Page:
Teen Lingo Puts North Atlanta Students on Linguistic Cutting Edge


Sara Beth Cimowsky

Teen Lingo can be heard all throughout the hallways of NAHS.

Teachers and teens, we all know, are on two different wavelengths. But are teachers aware that between us there are two distinct languages? Teen lingo can sometimes seem indecipherable so it might be helpful to have a glossary of terms so teachers don’t get “flamed” by their younger counterparts. Still confused? Let’s do this.

Extra: Too much, unnecessary. Example: “Are you kidding me? We went on total lockdown for a ‘tornado’ and all we had was a rainstorm. That was so extra.”

Finesse: To trick or scam. Example: “The teacher finessed us. He said there was going to be a test but there really wasn’t.”

Jank: Low-rent; a well-established slang synonym is “ratchet.” Example: “These school lunches – they’re so jank.”

Bumping (adj.) Hopping, lively happening. Example: “This party is bumping.”

The move: The big plans or the place where people hang out. Example: “The Move Friday was the basketball game. It was so lit!”; “What’s the move this weekend?” (In texting form the sentiment expressed as: “WTM?” for “What’s the Move?”)

Uglah: (Pronounced: “Uggg-laaaah”). A stand-along exclamation. The word is a contraction of “ugly” and a course expletive that rhymes with “grass.” It’s best used to set the scene. Example: Someone trips and falls. To be unkind and to invite ridicule someone would say: “Uglaaah!”

Savage: Brusque to the point of causing offense. Example: “So savage! She straight-up told her friend exactly why no one liked her.”

The door: Someone – for being so ridiculous – should leave immediately. Example: “You still listen to Katy Perry? The door!”

The wave: Fashion, the trend, whatever is in style: “Tylen Shelton is always on that wave.”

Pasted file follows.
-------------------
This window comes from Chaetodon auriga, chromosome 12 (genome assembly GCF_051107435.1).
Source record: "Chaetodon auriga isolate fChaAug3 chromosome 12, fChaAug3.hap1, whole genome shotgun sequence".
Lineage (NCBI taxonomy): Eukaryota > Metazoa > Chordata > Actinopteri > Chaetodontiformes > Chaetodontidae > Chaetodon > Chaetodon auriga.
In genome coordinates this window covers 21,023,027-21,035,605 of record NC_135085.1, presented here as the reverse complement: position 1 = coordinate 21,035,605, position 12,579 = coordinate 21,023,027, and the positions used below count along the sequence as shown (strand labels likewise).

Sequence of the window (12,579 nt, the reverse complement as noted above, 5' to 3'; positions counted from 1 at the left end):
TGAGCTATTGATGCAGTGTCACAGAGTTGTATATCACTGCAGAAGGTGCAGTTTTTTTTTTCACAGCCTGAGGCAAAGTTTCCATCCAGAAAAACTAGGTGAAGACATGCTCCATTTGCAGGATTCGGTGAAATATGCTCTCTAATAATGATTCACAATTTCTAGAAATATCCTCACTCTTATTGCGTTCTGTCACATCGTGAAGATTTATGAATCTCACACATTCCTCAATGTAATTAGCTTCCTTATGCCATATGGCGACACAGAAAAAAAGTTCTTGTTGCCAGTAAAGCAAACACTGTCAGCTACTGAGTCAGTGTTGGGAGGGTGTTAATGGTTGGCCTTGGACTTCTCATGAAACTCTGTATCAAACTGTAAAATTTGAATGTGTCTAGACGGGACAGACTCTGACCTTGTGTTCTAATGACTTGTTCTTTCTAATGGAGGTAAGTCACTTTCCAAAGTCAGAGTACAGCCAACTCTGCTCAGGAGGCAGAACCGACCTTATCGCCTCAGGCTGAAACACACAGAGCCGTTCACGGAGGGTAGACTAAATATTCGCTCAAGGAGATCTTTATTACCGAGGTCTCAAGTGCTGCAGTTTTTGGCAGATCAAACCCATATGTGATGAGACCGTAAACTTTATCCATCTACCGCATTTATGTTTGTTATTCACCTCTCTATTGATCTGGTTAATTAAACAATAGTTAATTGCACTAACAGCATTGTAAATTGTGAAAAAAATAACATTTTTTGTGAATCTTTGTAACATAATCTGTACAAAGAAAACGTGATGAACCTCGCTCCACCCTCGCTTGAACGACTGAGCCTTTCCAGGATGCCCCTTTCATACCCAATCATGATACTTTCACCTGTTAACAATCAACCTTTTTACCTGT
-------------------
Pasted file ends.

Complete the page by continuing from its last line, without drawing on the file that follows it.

Flame: To offer an insult. Example: “You haven’t cut your hair in eight months? I’m about to flame.”

Vibe: In gerund form “vibing.” When you’re simpatico with someone; you get on well with them. Example: “I’m really vibing with you right now.”

Facts!: One-word expression of solidarity with an offered opinion. First speaker: Example: “Papa John’s is much better than Dominoes.” Second speaker response: “Facts!”

Bet! Synonym “okay”: First speaker: “Let’s go to Starbucks.” Second speaker: “Bet.”

Shook: Worked up; scared. Example: “That tornado drill on Wednesday had me shook.”

Bae: Stands for: “before anyone else.” A term of endearment typically directed toward a romantic interest. Example: “I was thinking we’d go see ‘Rouge One’ instead of ‘Me Before You.’ Is that okay, Bae?”

L: A “loss” or personal setback, oftentimes used with the following phrasing: “take the L”: “I took an L on that math final.” Example: “Dude, she’s not into you. Just take the ‘L.’

Fye: Outstanding. Example: “Have you heard that 21 Savage new mixtape? It’s fye.” “That kid? He fye in basketball.”

Cap: “When someone is lying or over exaggerating.” Example: “That’s cap! You did not get a 100 on your quiz!” Synonym: Fronting

On Me: When you’re really telling the truth. Example: “I did get an 100! On me!”

Wig: When someone does something you don’t like or what you wouldn’t do. Example: “You told the teacher I cheated on your test? You the wig!”

Folding: When someone does something unfair or considered “lame.” Example: “Can you believe that Lucy folded and told the teacher we copied her answers?”

Dat Way! When you’re really passionate about something you said. Example: “Yes! I made the cheerleading squad! Dat way!”

Piped: Something super fun; a.k.a “lit.” Example: “Hey are you going to that party? It’s going to be piped!”

Pull up: When you want someone to attend an event with you. Example: “You should pull up at my birthday party Friday.”

Scoop: When you want someone to pick you up. Example: “Can you come scoop me before you go to the party Friday?”

Straight: The feeling of being okay or an alternate of saying “no.” Example: “I’m straight, I don’t want any of your chocolate.”

Wilding: When someone says or does something crazy. Example: “Did you see that girl cursing and wilding in the hallway?”

Gassin’: Being overly nice to someone. Example: Kissing up to them

Snake: A terrible person or someone who does you wrong. North Atlanta is full of them. Example: “My ex is a snake.”

GOAT: Greatest Of All Time. Example: “Ms. Kaltman was the GOAT trying to get school cancelled.”

Cringe: When something makes you feel uncomfortable. How you feel after reading this.


Now you know!